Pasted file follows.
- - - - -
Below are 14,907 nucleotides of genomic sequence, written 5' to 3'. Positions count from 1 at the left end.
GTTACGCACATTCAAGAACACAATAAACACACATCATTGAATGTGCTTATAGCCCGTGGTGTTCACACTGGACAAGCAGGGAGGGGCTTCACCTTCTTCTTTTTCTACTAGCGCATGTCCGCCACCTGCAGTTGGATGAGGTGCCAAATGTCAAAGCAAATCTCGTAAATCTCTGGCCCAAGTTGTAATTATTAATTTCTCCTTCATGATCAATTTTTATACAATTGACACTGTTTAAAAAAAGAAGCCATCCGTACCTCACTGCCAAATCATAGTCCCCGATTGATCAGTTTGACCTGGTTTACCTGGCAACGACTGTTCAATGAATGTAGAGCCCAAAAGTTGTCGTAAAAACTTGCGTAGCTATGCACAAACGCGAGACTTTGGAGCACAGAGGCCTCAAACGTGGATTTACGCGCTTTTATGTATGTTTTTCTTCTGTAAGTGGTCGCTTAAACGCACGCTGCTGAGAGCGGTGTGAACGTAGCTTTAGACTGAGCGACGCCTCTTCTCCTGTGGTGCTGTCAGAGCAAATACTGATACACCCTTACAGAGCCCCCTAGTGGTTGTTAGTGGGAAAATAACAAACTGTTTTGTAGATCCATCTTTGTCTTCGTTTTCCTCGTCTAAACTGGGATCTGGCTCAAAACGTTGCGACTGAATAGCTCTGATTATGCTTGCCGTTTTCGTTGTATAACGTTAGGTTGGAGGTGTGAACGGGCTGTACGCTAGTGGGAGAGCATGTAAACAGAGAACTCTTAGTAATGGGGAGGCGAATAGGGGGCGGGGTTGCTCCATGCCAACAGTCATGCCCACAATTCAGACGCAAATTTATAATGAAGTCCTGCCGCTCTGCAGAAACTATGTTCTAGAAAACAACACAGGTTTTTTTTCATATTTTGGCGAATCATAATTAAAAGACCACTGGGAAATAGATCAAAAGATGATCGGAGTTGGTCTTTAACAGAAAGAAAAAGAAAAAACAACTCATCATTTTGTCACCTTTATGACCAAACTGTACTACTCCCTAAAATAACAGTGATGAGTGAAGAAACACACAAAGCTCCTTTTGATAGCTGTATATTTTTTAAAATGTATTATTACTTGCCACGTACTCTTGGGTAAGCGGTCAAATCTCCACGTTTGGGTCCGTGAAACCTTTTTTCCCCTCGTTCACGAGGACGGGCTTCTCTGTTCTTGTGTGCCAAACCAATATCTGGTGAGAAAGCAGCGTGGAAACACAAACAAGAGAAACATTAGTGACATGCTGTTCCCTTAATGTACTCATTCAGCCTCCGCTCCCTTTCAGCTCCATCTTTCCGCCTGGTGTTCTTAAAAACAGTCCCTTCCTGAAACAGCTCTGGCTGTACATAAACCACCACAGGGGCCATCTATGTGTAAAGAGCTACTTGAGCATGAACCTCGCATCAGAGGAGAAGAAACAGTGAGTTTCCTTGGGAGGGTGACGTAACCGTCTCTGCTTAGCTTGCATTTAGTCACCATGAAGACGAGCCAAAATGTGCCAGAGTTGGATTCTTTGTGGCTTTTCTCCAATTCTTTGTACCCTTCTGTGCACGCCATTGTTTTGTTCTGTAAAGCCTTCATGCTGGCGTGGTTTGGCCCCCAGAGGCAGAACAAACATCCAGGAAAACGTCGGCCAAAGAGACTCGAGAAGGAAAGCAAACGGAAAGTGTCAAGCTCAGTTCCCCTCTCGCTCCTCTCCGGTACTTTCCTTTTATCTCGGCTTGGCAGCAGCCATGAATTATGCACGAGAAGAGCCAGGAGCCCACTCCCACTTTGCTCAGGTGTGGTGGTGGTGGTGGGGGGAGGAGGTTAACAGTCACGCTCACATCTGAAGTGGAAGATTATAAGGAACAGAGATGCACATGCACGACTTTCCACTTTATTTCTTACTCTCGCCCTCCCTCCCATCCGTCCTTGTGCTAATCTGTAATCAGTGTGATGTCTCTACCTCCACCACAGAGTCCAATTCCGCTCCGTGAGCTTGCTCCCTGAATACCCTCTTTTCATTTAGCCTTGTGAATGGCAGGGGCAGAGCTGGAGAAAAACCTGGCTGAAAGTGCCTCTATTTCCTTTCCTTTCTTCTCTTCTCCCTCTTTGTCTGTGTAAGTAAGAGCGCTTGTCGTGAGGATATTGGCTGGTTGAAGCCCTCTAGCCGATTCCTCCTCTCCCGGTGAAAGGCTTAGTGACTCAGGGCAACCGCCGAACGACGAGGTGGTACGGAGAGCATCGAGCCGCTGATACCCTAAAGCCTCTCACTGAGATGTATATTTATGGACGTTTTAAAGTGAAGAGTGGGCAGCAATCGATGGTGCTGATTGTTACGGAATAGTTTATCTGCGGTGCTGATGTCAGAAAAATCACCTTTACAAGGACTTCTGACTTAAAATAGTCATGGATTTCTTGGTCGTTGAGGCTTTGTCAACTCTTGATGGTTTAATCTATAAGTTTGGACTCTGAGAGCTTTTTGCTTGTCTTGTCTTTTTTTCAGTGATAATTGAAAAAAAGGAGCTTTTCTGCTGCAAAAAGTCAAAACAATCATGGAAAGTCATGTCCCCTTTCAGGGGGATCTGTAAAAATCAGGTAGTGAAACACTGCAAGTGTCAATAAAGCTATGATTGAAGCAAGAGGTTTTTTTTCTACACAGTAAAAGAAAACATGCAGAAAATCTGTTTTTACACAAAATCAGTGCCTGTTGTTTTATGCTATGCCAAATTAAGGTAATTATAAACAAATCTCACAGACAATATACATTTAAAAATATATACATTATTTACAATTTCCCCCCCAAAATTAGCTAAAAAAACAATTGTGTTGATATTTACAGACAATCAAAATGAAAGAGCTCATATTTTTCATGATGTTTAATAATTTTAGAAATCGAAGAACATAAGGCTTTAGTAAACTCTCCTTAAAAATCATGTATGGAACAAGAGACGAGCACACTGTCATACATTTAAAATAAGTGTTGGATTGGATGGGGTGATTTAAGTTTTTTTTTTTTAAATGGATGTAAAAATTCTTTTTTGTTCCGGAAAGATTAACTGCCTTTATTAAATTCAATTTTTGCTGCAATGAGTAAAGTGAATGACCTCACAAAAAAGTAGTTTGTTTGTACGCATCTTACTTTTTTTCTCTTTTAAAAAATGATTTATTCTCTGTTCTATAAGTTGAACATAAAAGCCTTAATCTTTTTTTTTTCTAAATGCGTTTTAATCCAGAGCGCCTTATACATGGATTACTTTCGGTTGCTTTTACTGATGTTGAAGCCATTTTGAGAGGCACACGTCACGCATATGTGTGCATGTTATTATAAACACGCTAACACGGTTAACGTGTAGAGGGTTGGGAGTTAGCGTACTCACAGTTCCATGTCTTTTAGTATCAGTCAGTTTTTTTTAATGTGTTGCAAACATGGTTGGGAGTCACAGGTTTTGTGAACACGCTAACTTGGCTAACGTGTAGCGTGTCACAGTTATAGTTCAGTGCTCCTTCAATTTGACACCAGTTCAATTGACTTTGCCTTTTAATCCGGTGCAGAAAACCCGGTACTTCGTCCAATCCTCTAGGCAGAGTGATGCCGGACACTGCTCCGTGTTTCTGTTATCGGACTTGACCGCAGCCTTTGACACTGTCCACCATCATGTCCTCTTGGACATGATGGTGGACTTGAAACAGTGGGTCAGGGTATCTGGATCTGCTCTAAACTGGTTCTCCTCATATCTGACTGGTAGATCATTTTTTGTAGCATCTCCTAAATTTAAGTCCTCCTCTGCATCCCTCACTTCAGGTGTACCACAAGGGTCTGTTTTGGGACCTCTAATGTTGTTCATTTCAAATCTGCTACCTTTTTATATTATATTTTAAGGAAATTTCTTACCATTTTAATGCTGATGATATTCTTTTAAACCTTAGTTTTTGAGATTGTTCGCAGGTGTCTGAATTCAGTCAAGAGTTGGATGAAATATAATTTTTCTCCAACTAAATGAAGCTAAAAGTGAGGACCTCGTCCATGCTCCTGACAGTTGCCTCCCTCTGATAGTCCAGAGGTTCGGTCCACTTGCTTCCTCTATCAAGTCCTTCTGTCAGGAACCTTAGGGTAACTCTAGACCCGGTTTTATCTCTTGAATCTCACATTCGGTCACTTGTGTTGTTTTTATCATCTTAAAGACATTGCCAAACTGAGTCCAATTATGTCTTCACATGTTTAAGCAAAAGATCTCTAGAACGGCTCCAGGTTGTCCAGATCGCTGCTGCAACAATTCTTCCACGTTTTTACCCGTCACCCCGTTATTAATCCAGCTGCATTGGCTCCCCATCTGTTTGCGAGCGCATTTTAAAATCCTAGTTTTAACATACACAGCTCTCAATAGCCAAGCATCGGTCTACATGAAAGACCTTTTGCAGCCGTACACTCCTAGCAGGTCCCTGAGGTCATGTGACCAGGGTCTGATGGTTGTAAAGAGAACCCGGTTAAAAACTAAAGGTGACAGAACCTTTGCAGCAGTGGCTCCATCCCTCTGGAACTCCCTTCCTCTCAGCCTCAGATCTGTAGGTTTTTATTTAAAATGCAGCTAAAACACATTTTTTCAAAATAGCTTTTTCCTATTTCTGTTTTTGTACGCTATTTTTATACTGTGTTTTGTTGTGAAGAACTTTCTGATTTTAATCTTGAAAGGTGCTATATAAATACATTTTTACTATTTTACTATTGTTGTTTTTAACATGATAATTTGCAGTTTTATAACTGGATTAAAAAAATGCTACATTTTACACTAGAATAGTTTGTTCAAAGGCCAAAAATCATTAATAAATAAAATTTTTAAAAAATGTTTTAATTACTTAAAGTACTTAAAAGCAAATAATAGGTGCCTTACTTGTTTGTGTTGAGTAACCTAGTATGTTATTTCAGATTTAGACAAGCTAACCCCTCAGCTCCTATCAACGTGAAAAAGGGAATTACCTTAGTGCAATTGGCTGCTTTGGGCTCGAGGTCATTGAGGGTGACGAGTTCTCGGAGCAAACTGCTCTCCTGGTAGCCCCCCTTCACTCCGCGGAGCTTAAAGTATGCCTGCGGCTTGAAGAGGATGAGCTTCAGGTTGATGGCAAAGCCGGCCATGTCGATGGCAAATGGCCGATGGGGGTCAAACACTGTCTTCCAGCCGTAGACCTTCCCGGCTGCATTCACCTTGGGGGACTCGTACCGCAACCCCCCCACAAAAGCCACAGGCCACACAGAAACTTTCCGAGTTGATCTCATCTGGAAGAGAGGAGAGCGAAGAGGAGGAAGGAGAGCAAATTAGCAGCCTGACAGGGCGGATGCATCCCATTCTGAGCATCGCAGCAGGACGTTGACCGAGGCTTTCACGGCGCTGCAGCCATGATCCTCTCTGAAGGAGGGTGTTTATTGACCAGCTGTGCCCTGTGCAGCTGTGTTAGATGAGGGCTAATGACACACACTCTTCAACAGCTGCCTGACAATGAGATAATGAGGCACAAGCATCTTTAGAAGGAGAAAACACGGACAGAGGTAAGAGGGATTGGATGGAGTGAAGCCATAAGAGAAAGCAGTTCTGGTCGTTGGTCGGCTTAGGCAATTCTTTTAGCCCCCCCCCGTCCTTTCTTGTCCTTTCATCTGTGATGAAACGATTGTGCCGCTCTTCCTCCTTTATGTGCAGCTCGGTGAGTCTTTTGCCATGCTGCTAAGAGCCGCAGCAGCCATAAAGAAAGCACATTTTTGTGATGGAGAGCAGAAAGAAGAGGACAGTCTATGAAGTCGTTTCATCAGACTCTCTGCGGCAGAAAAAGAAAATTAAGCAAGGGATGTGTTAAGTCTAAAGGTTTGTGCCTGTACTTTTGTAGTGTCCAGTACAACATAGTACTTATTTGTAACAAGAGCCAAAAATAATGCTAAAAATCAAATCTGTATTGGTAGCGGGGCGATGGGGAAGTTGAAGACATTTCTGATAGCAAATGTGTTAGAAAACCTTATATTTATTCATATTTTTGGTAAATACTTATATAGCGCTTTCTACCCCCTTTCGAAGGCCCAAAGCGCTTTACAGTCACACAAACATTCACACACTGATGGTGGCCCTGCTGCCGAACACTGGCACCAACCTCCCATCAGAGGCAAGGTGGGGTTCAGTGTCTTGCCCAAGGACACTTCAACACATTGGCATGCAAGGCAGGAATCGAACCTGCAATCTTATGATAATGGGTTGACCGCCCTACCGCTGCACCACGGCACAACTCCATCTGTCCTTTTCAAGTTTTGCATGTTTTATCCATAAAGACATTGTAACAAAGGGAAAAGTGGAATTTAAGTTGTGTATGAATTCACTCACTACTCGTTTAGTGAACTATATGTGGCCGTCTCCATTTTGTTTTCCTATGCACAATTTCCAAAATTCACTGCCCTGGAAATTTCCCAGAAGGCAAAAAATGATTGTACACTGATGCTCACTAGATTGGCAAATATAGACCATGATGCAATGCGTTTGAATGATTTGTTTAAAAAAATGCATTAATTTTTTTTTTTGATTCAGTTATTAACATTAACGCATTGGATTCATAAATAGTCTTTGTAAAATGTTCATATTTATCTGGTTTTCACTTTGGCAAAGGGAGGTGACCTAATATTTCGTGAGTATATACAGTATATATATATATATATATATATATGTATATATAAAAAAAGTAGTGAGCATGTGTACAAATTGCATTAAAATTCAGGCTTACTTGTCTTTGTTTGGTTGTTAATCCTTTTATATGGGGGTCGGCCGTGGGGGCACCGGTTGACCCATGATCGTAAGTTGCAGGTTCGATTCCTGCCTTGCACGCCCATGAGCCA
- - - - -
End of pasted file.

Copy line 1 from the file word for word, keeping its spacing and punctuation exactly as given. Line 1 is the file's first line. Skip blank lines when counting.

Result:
Below are 14,907 nucleotides of genomic sequence, written 5' to 3'. Positions count from 1 at the left end.